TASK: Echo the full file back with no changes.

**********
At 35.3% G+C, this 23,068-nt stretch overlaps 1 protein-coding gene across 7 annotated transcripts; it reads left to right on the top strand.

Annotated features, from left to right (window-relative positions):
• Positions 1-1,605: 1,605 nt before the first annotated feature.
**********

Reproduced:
At 35.3% G+C, this 23,068-nt stretch overlaps 1 protein-coding gene across 7 annotated transcripts; it reads left to right on the top strand.

Annotated features, from left to right (window-relative positions):
• Positions 1-1,605: 1,605 nt before the first annotated feature.